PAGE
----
Monday, April 2, 2018

Julie Tetel Andresen and her process for Buy Me Love

Author Julie Tetel Andresen visits my blog today with a guest post! 

Buy Me Love: My Process
Julie Tetel Andresen
April 2, 2018

If you read Buy Me Love (2017), my latest full-length romance (80,000 words), you will see the outside of the dress I have sewn. In this post I want to turn the dress inside out and show you its seams. Writers and readers alike may enjoy learning about my process. 

1. The Idea

A couple of years ago I decided to tackle a shape-shifter trilogy. My first step was to write out a short story/novella in order to set up the world, and I came up with The Alpha's Edge. This story is set in contemporary London, revolves around the powerful Hanover werewolf pack and links the central romance to a murder mystery. I liked getting things going in a shorter form - like first staging a play off Broadway.

For Book One of the trilogy I wanted to cross a British police procedural with a werewolf story, thereby continuing the world set up in The Alpha's Edge. Because one of the plots was going to involve online dating scams, I chose the working title Buy Me Love. In the end I kept the title, which doesn't always happen.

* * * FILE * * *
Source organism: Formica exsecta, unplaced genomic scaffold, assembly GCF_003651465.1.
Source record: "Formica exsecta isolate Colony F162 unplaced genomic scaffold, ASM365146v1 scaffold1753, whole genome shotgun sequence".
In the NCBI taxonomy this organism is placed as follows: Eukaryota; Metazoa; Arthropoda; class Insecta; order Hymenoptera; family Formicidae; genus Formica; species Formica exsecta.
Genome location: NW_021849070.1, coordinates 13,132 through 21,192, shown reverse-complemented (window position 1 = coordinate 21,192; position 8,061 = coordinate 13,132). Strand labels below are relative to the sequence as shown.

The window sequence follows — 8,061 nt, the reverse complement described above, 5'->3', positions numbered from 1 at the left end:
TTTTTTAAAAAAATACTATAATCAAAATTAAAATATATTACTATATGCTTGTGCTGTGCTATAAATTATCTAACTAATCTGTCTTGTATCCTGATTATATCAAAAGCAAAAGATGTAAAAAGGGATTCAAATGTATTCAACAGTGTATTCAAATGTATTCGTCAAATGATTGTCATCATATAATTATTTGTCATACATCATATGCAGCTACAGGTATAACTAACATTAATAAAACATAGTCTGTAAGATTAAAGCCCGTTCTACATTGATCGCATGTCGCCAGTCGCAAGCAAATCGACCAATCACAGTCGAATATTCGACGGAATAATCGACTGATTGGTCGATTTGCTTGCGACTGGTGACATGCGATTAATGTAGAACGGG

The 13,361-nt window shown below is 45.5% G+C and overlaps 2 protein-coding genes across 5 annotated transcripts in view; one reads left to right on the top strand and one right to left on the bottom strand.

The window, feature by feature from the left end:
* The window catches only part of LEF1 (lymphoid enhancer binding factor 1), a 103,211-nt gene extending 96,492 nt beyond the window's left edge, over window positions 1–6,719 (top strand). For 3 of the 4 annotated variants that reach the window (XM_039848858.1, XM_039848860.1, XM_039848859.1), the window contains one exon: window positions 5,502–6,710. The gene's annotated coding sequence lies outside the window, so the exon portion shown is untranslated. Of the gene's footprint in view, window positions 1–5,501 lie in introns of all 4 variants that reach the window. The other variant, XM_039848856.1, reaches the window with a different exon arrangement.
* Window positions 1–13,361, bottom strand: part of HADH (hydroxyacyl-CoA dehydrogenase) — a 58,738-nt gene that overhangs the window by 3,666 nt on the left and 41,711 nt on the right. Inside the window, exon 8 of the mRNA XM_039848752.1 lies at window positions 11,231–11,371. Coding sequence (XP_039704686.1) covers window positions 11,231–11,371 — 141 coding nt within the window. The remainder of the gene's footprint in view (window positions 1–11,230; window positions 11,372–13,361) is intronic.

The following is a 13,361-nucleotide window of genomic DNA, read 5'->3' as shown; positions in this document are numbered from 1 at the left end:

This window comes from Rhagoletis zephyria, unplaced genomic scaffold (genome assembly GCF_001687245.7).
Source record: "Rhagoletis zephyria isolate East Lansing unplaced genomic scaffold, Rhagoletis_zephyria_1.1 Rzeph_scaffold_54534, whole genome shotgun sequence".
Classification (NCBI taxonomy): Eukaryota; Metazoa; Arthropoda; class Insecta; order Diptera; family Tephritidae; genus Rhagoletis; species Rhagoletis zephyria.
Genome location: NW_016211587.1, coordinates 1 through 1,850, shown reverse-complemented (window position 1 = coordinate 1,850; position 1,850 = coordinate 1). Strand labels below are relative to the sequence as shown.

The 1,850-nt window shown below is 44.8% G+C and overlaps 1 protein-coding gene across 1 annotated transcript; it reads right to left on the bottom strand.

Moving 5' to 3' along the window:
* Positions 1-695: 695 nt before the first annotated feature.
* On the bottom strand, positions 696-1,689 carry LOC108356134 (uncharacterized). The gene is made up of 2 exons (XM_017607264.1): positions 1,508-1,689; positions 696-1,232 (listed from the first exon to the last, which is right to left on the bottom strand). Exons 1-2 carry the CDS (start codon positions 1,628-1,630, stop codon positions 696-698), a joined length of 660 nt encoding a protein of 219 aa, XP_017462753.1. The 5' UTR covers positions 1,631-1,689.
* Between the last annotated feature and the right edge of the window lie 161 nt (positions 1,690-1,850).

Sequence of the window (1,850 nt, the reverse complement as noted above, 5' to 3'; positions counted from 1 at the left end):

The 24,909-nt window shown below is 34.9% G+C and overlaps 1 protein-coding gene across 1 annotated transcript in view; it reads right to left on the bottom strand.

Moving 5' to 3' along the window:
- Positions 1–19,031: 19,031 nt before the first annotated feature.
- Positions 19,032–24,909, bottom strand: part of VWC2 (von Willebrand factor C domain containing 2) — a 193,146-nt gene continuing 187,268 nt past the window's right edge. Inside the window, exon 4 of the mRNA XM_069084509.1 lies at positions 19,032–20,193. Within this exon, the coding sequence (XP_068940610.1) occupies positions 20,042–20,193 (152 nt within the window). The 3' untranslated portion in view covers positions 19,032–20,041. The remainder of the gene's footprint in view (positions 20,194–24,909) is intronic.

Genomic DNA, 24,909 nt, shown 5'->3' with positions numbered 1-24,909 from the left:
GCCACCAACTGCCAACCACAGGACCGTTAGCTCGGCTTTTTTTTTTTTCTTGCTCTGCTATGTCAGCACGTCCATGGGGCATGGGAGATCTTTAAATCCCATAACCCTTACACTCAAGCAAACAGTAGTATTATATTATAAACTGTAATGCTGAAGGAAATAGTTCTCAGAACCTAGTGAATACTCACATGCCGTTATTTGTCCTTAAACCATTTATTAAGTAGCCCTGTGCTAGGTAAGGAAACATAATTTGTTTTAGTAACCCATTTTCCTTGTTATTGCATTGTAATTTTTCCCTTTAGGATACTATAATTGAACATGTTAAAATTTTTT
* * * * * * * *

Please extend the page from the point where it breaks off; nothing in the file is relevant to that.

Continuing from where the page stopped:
2. Before Writing the First Word

I knew:

* the story would be set in contemporary London

* my hero, Moses Riley, would be a Detective Chief Inspector at Scotland Yard, a division of the Metropolitan Police

* my heroine, Zelda Hanover, would be a Guardian in the Hanover werewolf pack

* the solving of the murder would have to lead to whatever the plot (romance plus murder mystery) would be in Book Two

* the solving of the murder would be absurdly difficult 

* this was as much as I honestly knew 

3. The Murder Scene

Now I had to think up a dead body set-up that would be difficult to solve. For the murder scene, I chose a part of London I already knew, namely Russell Square in Bloomsbury. It's a lovely little park, shady in summer, and full of benches and children romping in the central fountain.

Russell Square, Bloomsbury, London

I created a dead body that was rigged to look like a man on a park bench reading a newspaper. This set-up made the murder extremely difficult to solve because no one noticed the man was dead until one Tuesday afternoon, which meant that he had to have been rigged sometime during the night on Monday, hours before any investigation would be opened.

About the dead body itself, here are my notes: